15. 15. A list of some of the Persuasion techniques. • Authority. Use your authority and others will obey. • Contrast. We notice and decide by difference between two things, not absolutes. • Framing. Our perception is influenced by the information we are presented. • Limited Duration. Given a choice between action and inaction, a limited time to respond increases the likelihood that people will participate. • Scarcity. I want now what I may not be able to get in the future. • Social Proof. When uncertain we take cues from other people. • Trigger. We need small nudges placed on our regular paths to remind and motivate us to take action.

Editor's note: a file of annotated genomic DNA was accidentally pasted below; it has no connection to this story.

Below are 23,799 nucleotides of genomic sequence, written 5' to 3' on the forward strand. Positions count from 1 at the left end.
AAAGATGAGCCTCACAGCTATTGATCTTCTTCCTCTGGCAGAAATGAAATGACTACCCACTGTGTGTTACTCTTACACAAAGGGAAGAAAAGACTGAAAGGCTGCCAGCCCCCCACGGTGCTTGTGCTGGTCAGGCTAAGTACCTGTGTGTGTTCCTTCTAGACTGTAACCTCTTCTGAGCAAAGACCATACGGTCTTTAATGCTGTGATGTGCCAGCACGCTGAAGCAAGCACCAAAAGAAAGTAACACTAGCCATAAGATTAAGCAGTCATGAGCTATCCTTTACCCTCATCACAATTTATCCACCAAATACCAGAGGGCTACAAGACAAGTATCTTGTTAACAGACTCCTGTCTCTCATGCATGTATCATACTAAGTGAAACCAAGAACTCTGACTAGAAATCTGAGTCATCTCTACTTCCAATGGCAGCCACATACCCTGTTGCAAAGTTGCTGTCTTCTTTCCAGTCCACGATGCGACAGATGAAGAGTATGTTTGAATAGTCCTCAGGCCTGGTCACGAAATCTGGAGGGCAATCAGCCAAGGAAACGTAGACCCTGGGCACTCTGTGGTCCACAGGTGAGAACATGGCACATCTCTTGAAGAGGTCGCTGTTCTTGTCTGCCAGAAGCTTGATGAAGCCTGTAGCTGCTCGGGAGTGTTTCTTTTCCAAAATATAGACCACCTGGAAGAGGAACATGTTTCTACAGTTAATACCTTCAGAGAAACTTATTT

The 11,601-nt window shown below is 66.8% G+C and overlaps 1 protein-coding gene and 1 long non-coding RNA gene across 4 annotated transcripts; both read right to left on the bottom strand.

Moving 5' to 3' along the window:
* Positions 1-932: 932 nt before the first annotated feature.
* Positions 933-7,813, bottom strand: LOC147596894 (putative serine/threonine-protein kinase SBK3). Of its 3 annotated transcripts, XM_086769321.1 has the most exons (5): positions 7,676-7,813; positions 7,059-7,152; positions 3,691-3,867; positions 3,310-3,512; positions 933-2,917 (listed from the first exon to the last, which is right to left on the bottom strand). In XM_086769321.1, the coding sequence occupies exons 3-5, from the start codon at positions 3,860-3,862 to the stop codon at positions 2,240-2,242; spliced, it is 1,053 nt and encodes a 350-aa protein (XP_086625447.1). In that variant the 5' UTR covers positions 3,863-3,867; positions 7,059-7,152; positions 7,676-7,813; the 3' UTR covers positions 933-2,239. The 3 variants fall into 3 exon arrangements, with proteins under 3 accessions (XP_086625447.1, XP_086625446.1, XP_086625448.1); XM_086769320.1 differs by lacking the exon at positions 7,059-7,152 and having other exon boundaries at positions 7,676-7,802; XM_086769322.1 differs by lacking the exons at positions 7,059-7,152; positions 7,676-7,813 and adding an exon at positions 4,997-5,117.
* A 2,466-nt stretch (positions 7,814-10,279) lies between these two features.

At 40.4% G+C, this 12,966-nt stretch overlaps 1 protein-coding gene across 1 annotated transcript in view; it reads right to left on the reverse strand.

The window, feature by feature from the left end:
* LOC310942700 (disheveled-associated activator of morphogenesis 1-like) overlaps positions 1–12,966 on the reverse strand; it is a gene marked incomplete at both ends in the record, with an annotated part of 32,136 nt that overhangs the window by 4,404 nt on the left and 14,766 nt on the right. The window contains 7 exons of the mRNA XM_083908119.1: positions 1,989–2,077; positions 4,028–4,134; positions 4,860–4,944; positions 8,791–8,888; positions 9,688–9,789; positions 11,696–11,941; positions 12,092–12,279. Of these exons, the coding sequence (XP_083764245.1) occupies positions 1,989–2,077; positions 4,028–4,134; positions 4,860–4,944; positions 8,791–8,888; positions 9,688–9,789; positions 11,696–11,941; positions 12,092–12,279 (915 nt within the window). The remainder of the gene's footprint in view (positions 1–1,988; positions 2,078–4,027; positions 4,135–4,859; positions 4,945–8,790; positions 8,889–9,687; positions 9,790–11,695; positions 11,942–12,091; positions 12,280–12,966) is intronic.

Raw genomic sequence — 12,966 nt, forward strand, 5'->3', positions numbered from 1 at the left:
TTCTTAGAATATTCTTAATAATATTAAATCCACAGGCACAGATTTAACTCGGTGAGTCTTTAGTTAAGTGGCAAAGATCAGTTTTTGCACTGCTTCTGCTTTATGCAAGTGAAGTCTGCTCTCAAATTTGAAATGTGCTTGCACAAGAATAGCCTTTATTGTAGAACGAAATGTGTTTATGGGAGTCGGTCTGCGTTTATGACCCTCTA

16. 16. We tend to follow the patterns of similar people in new or unfamiliar situations
    17. 17.
    18. 18. › SOCIAL PROF Likes and Likes & reviews
    19. 19. We infer value in something that has limited availability or is promoted as being scarce
    20. 20. › Scarcity Limited duration
    21. 21. We notice and decide by difference between two things, not absolutes
    22. 22. Which form received the most clicks?
    23. 23. 21% more clicks
    24. 24. We need small nudges placed on our regular paths to remind and motivate us to take action
    25. 25. 80% less spillage
    26. 26. I dread to think…
    27. 27. Click me!